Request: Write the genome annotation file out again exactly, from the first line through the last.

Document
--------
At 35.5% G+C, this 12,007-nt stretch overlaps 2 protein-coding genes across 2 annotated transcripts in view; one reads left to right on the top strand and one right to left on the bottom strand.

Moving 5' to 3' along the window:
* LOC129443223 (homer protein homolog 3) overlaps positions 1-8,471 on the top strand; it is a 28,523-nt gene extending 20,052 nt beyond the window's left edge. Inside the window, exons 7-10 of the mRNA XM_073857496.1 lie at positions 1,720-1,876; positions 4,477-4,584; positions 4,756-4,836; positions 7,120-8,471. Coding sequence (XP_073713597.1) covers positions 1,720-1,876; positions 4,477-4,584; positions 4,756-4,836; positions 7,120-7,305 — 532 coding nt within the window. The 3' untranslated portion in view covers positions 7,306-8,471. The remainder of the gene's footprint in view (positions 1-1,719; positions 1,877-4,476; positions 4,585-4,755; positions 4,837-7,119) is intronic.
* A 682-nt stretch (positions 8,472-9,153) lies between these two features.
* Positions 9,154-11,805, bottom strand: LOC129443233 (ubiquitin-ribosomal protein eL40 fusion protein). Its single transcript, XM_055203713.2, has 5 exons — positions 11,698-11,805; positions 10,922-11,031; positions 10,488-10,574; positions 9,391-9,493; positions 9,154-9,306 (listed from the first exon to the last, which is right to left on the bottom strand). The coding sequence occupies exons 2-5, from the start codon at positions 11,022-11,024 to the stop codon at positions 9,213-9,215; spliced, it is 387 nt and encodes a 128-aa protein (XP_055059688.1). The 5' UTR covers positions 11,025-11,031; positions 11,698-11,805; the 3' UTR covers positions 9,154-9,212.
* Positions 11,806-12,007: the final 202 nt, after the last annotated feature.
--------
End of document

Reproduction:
At 35.5% G+C, this 12,007-nt stretch overlaps 2 protein-coding genes across 2 annotated transcripts in view; one reads left to right on the top strand and one right to left on the bottom strand.

Moving 5' to 3' along the window:
* LOC129443223 (homer protein homolog 3) overlaps positions 1-8,471 on the top strand; it is a 28,523-nt gene extending 20,052 nt beyond the window's left edge. Inside the window, exons 7-10 of the mRNA XM_073857496.1 lie at positions 1,720-1,876; positions 4,477-4,584; positions 4,756-4,836; positions 7,120-8,471. Coding sequence (XP_073713597.1) covers positions 1,720-1,876; positions 4,477-4,584; positions 4,756-4,836; positions 7,120-7,305 — 532 coding nt within the window. The 3' untranslated portion in view covers positions 7,306-8,471. The remainder of the gene's footprint in view (positions 1-1,719; positions 1,877-4,476; positions 4,585-4,755; positions 4,837-7,119) is intronic.
* A 682-nt stretch (positions 8,472-9,153) lies between these two features.
* Positions 9,154-11,805, bottom strand: LOC129443233 (ubiquitin-ribosomal protein eL40 fusion protein). Its single transcript, XM_055203713.2, has 5 exons — positions 11,698-11,805; positions 10,922-11,031; positions 10,488-10,574; positions 9,391-9,493; positions 9,154-9,306 (listed from the first exon to the last, which is right to left on the bottom strand). The coding sequence occupies exons 2-5, from the start codon at positions 11,022-11,024 to the stop codon at positions 9,213-9,215; spliced, it is 387 nt and encodes a 128-aa protein (XP_055059688.1). The 5' UTR covers positions 11,025-11,031; positions 11,698-11,805; the 3' UTR covers positions 9,154-9,212.
* Positions 11,806-12,007: the final 202 nt, after the last annotated feature.